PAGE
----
By CRISTINA JANNEY
Kerri Lacy stands at the door of Lincoln Elementary School every morning so she can high-five her students as they enter the school.
Lacy, the new principal at Lincoln, said she has learned about half of her students’ names since the beginning of the school year, but it is her goal to learn them all as soon as possible.
Lacy, a 26-year veteran of education, said building relationships is the most important part of her job.
“My personal philosophy is that you must build a relationship with whoever you are working with, whether it be the student, the staff or the parents in order to be successful. My goal is, and I said it 100 times in our first meeting this year, relationships, relationships, relationship.
“They need to trust you. They need to know you care about them. They need to know family is first.”
Lacy and her husband, Brian, are empty nesters with two grown daughters of her own. Her youngest, Bailey, graduated from Thomas More Prep-Marian in the spring and is attending Highland Community College, where she is a pitcher for the softball team. Her oldest, Kelsey, attended Northwest Missouri State.
She said she has been where her teachers have been and if a teacher has a sick child, she knows that staff member needs to take care of that child.
Lincoln’s greatest challenge is a changing dynamic in families. Many children who attend Lincoln come from low-income families. As a result, those families struggle in a variety of ways. Lacy said she wants to work to connect those families with other resources in the community.
“Society has changed,” she said. “It is just different than it was when I first started teaching. That is a challenge every day to make sure every kid is safe, every kid is fed and every kid is happy.”
The school feeds many of its children breakfast, lunch and a snack during its afterschool program. Lincoln also has a Food for Kids Sake program that sends food home over the weekends.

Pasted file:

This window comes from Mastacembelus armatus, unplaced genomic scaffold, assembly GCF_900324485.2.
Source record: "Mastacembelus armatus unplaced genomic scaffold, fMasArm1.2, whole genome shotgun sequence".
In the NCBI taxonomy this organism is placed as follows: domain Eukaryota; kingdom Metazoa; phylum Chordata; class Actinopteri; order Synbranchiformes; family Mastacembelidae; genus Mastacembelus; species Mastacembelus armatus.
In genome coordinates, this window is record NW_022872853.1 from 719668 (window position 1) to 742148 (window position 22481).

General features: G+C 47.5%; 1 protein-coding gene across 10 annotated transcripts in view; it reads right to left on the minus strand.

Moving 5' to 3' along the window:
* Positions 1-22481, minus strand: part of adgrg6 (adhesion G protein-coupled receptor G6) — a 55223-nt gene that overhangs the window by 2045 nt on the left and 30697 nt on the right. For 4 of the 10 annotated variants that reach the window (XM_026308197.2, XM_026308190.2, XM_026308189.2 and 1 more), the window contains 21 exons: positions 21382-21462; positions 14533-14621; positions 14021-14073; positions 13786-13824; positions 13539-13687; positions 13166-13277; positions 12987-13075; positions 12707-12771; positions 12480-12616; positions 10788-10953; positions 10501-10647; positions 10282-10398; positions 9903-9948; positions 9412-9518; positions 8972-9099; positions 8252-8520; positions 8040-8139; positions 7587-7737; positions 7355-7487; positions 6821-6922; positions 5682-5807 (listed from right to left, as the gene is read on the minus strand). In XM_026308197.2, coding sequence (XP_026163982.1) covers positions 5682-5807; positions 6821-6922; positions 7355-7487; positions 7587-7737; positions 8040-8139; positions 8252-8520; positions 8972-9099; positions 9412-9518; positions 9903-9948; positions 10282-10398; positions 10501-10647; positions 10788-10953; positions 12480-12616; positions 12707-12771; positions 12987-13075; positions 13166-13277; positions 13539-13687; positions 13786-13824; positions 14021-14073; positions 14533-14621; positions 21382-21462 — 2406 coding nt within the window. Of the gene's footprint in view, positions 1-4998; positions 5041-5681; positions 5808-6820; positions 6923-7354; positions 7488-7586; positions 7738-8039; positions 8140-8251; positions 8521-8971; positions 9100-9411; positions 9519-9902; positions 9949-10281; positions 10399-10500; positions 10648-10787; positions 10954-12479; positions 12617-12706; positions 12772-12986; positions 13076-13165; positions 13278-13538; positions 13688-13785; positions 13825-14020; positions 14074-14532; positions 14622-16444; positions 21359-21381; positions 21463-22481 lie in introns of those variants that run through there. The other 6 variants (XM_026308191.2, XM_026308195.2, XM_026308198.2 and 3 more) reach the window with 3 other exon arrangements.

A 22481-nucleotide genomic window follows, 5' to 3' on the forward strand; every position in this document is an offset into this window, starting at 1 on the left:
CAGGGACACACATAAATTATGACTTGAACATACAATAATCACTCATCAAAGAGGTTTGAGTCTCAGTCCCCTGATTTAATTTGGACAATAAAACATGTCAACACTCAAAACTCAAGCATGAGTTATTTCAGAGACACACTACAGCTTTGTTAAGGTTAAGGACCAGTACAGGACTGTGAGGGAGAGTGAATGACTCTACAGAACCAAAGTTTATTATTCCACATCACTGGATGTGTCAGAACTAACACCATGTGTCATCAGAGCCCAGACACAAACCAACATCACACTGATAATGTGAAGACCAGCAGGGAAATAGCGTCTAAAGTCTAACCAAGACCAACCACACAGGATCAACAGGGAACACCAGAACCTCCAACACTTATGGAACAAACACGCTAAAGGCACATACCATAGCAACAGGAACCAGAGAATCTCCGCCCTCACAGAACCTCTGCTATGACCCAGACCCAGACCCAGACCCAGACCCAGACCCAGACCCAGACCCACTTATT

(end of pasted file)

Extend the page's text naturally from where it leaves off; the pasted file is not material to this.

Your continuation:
“My goal is to make Lincoln a family centered, safe, fun place to be for not only our kids and staff but our families,” Lacy said. “I want our families to know they are welcome to come in at any time. …
“I want our kids to feel this is the best place in the world to learn and we care about them.”
Another significant challenge for Lacy as a principal is the age and condition of the Lincoln building. The school district has tried to pass bond issues twice in the last three years. Both failed. The most recent bond would have closed Lincoln, one of the oldest buildings in the district, in lieu of building a new elementary school.
The school struggles to maintain an aging AC and heating system and has had multiple issues in recent years with plumbing.
Lincoln is on multiple levels, which makes moving young students through the building more difficult. Because the school has stairs and no elevator, it can’t accept students in wheelchairs.
“Do I think Lincoln will be open in 10 years?” she said. “I would hope not, because I would hope that we can pass a bond issue or do something for our kids to get them into something that is a more functional environment.”
Lacy, 48, a Fort Hays State University graduate, began her teaching career at Kennedy Middle School, where she spent 13 years. She worked nine years as principal in Solomon before returning to Hays to teach at the middle school level and most recently fifth-grade at Lincoln.
Lacy replaces Elaine Rohleder, who retired in the spring. Lacy said already knowing the staff at Lincoln has been a great advantage. Rohleder also left Lacy a large book of notes that Lacy calls the “Principal’s Bible.”
“She did everything she could to prepare me,” Lacy said of Rohleder. “Still I call her or text her every once in a while and say: ‘What about this?’ ‘Did you do this?’ ‘Should I do this?'”
After all her time as an educator, Lacy still says seeing the excitement on her students’ faces is what brings her back to school each morning.
“Whether it is when you high-five them when you are walking in the door in the morning or when you are down in the cafeteria and they get excited. They may not be having such a great day, but they put that aside and give you a smile. That it what I love, because I know I am making a difference with those kids.”
She said she has enjoyed her transition back to being a principal.
“Being a principal, it is so nice because I get to see every kid every day. I work in the cafeteria, and I have the opportunity to talk to every kid every day, and I think that is really awesome,” Lacy said.
Lacy does not have a lot of extra time now that she has taken over the principal role. However, when she does have free time and she is not spending time with her family, she can be found with hammer and saw in hand making furniture out of reclaimed wood.
Her first project was a buffet for her home, which blossomed into a side business making beds, buffets and cooler cases for her friends and family. One of her pieces recently sold at a charity auction for more than $600.